Private student loans are school loans offered by private lenders instead of the federal government. However, when looking for a loan, you may notice that there are different types of student loans from these private lenders, including degree specific loans, bad credit loans, and international student loans.
Here’s what you need to know about the types of private student loans and which one is best for you.
What is a private student loan?
A private student loan is a student loan offered by a private lender, such as a bank, credit union, government agency, university, or other lending institution.
Private student loans are generally best considered if you have exhausted your federal student loan allowance or if you can qualify for better terms through a private lender than what the Department of Education has to offer. Even so, however, many experts recommend using federal loans first.
Unlike federal loans, private student loans require a credit check when you apply. They also offer a range of interest rates, often both variable and fixed, and the one you qualify for will be based on your creditworthiness.
Private student loans generally do not offer access to income-based repayment plans or student loan forgiveness. That said, private lenders typically don’t charge an upfront loan fee like the Department of Education does. Plus, you can often borrow as much as you need, so they can be a good option if you can no longer borrow from Federal Student Loans.
Types of private student loans
There are a handful of different types of private student loans that you can choose from. Understanding student loans can help you get a better idea of ââwhich option is best for you.
At a basic level, private lenders can offer undergraduate and graduate student loans. However, some may also go above and beyond with a list of other degree specific loans for medical, business, dental, and legal programs.
You may even be able to get a loan to study for the bar exam or for your stay at a community college.
International student loans
International students can struggle to get credit when they need it. If you are a permanent resident or have a certain visa, this may be all you need to get a student loan. But if not, some lenders specialize in offering student loans to international students who may not meet the standard requirements of traditional private loans.
If you are in need of student loans and your credit history is poor or nonexistent, your best bet is federal student loans, as they usually don’t require a credit check.
However, if you are in need of private loans, there are lenders who have less stringent credit requirements for students who have not had a chance to accumulate credit or for students or parents who need financing. but who do not have an excellent credit history. Just keep in mind that these loans generally charge higher interest rates than standard private loans.
State-specific loan programs
Many states offer private student loans through a specific state agency. Some examples include the Rhode Island Student Loan Authority, the Iowa Student Loan Education Lending, and the Bank of North Dakota.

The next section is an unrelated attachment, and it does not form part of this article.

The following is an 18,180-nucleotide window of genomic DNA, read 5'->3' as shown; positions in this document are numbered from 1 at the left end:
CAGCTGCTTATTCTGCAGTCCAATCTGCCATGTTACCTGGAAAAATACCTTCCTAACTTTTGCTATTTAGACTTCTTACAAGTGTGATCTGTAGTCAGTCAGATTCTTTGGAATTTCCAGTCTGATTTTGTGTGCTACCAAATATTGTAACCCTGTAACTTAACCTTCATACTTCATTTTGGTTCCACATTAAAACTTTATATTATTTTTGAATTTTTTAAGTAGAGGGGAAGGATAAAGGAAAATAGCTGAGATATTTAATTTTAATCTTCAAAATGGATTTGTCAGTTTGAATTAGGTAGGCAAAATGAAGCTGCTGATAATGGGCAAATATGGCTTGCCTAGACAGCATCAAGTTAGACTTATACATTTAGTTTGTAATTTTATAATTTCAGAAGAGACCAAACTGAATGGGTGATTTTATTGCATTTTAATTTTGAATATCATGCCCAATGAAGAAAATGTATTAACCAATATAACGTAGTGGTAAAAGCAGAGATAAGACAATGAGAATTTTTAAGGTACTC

These private student loans are generally reserved for students attending college within state borders, but perhaps residents who are studying in another state as well. Eligibility requirements vary from state to state.
Revenue sharing agreements
Income sharing agreements work differently from traditional student loans. Instead of making a fixed monthly payment based on your student loan balance and an interest rate, you will be paying a percentage of your income over a fixed number of years.
Before applying for a revenue sharing agreement, determine what the percentage of income will be and the repayment term. These agreements usually also have a salary floor and a payment ceiling to ensure that both parties are treated fairly.
Which private student loan is right for me?
When considering private student loans, take your time to assess your needs to determine which one is best for you. Compare all of the loan’s features, including repayment terms, costs, and interest rates, to save as much money as possible.
If you compare revenue sharing agreements with more traditional private loans, you can also use a online calculator to get an idea of ââwhat you will end up paying and how that compares to what you would pay in interest on another type of loan.
How to apply for a private student loan?
With Federal Student Loans, you apply by completing the Free Application for Federal Student Assistance (FAFSA). But with private lenders, you will apply directly to the lender of your choice to find out what terms you qualify for.
Most private lenders even allow you to be prequalified with a simple credit check. This process doesn’t impact your credit score, but it can give you an initial quote based on information the lender can see. Comparing the interest rates on private loans from several lenders can make it easier to choose the one that’s right for you.
Once you submit your application, the lender will provide you with either an approval or a denial. If you have been approved, the lender will share the loan terms with you. If you accept the offer, you will sign the documents and the lender will pay the loan funds to your school.
If you have been refused, you may be able to reapply with a creditworthy co-signer, which may improve your chances of being approved. Even if you can qualify on your own, a co-signer could help you get a lower interest rate.